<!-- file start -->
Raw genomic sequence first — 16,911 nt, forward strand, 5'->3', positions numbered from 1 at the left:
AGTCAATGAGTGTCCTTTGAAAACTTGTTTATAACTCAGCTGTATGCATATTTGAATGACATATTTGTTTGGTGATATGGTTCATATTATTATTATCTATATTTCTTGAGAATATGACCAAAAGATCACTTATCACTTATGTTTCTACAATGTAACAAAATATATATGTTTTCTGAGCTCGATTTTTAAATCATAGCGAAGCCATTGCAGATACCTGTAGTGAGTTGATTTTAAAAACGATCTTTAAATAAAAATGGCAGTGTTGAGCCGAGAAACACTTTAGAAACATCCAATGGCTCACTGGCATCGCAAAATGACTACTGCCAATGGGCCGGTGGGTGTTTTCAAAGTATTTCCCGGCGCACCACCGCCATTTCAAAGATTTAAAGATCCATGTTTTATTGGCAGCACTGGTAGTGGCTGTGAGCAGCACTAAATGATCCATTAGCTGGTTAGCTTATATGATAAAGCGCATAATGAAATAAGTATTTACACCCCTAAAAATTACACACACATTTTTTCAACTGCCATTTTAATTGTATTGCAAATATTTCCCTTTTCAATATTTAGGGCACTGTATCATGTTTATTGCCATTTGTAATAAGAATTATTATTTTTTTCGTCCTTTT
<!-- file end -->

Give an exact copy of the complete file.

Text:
Raw genomic sequence first — 16,911 nt, forward strand, 5'->3', positions numbered from 1 at the left:
AGTCAATGAGTGTCCTTTGAAAACTTGTTTATAACTCAGCTGTATGCATATTTGAATGACATATTTGTTTGGTGATATGGTTCATATTATTATTATCTATATTTCTTGAGAATATGACCAAAAGATCACTTATCACTTATGTTTCTACAATGTAACAAAATATATATGTTTTCTGAGCTCGATTTTTAAATCATAGCGAAGCCATTGCAGATACCTGTAGTGAGTTGATTTTAAAAACGATCTTTAAATAAAAATGGCAGTGTTGAGCCGAGAAACACTTTAGAAACATCCAATGGCTCACTGGCATCGCAAAATGACTACTGCCAATGGGCCGGTGGGTGTTTTCAAAGTATTTCCCGGCGCACCACCGCCATTTCAAAGATTTAAAGATCCATGTTTTATTGGCAGCACTGGTAGTGGCTGTGAGCAGCACTAAATGATCCATTAGCTGGTTAGCTTATATGATAAAGCGCATAATGAAATAAGTATTTACACCCCTAAAAATTACACACACATTTTTTCAACTGCCATTTTAATTGTATTGCAAATATTTCCCTTTTCAATATTTAGGGCACTGTATCATGTTTATTGCCATTTGTAATAAGAATTATTATTTTTTTCGTCCTTTT